Stochastic utility maximising dynamic programming applied to medium-term reservoir management
Thesis DisciplineBusiness Administration
Degree GrantorUniversity of Canterbury
Degree NameDoctor of Philosophy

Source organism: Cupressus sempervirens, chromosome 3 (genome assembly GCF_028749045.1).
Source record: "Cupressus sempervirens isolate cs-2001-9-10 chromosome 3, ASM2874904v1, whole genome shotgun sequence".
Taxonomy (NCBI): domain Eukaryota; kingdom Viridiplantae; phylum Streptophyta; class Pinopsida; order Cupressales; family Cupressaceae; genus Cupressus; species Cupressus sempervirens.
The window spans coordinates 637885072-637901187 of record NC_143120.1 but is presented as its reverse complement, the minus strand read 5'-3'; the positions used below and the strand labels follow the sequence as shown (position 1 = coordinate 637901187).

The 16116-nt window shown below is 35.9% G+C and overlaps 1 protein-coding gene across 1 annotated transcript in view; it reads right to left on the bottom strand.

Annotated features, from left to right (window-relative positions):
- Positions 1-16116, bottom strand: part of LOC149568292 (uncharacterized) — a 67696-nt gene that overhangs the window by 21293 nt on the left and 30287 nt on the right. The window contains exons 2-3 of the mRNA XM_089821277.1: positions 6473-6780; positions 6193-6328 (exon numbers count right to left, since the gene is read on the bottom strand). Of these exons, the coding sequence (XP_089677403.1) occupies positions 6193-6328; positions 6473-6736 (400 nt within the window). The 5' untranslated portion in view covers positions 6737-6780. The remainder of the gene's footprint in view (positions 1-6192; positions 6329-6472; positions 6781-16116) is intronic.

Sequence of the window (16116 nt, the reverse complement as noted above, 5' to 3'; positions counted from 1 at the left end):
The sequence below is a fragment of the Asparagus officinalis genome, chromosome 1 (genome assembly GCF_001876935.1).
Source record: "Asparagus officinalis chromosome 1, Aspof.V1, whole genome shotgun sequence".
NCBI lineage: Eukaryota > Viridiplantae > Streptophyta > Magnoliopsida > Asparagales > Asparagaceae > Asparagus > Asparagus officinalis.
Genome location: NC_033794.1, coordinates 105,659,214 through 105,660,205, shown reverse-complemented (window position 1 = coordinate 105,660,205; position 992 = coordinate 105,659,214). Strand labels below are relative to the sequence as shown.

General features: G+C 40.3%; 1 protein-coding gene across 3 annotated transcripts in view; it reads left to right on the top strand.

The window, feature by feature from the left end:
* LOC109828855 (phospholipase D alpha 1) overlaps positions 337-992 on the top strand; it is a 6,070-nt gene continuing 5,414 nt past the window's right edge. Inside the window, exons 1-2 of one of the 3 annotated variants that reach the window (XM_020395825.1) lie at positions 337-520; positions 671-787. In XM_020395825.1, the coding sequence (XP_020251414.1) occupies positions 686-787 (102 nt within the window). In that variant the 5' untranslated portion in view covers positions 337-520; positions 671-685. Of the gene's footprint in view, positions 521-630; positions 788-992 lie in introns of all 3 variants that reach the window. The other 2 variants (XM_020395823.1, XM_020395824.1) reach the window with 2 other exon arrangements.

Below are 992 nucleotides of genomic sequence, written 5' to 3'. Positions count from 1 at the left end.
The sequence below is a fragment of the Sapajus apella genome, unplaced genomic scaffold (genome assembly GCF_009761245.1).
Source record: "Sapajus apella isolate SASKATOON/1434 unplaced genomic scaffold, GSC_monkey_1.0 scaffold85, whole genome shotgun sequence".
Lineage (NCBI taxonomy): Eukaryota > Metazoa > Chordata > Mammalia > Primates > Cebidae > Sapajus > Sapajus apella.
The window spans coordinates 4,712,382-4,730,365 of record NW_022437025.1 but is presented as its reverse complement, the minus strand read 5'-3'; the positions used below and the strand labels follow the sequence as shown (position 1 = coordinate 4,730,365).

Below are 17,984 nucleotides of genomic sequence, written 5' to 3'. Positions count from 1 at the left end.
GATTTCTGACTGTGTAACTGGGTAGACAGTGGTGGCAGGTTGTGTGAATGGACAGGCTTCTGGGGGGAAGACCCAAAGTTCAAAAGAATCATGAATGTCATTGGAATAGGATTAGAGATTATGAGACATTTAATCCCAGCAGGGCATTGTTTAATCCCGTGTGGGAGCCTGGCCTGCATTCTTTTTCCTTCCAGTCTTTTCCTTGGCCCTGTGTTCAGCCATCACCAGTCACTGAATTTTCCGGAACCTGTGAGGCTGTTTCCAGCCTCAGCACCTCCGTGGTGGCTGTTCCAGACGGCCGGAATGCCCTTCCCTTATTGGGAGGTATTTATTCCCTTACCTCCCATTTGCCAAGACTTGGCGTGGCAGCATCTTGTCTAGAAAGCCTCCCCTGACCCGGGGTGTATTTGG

Medium-term reservoir management is a classic planning problem to which stochastic dynamic programming has been applied. An aspect of reservoir management modelling often neglected is 'risk', although it has been identified as being of prime importance. A utility function can imply an attitude to risk, and in this thesis, a modified stochastic dynamic programming model (SUMDP) is presented which can maximise expected utility, where utility is defined over the range of terminal storage and 'wealth' outcomes and hence is dependent on all decisions made over the planning horizon. SUMDP is applied to reservoir management in regulated and deregulated representations of the New Zealand electricity system. Experimental results showed that increasing the relative risk aversion to low terminal wealth values reduced the mean and variability of wealth and was achieved by conserving water and hence increasing storage. This effect was amplified by the contract level of the hydro firm in a deregulated case where the reservoir firm was a price setter with financial contracts and the remaining players were price takers. SUMDP can be applied to other problem classes, one of which is stochastic route choice in acyclic networks. SUMDP is discussed in this context and applied to some example problems. Rather than a single (static) route choice decision being optimal at each node of the network, SUMDP produces optimal non-static decisions which are dependent on the accumulated time taken to reach the node and take into account the utility associated with the time taken to travel the route. There are few approaches discussed in the literature which produce non-static solutions, consider uncertainty, and consider risk, so SUMDP also contributes to this literature.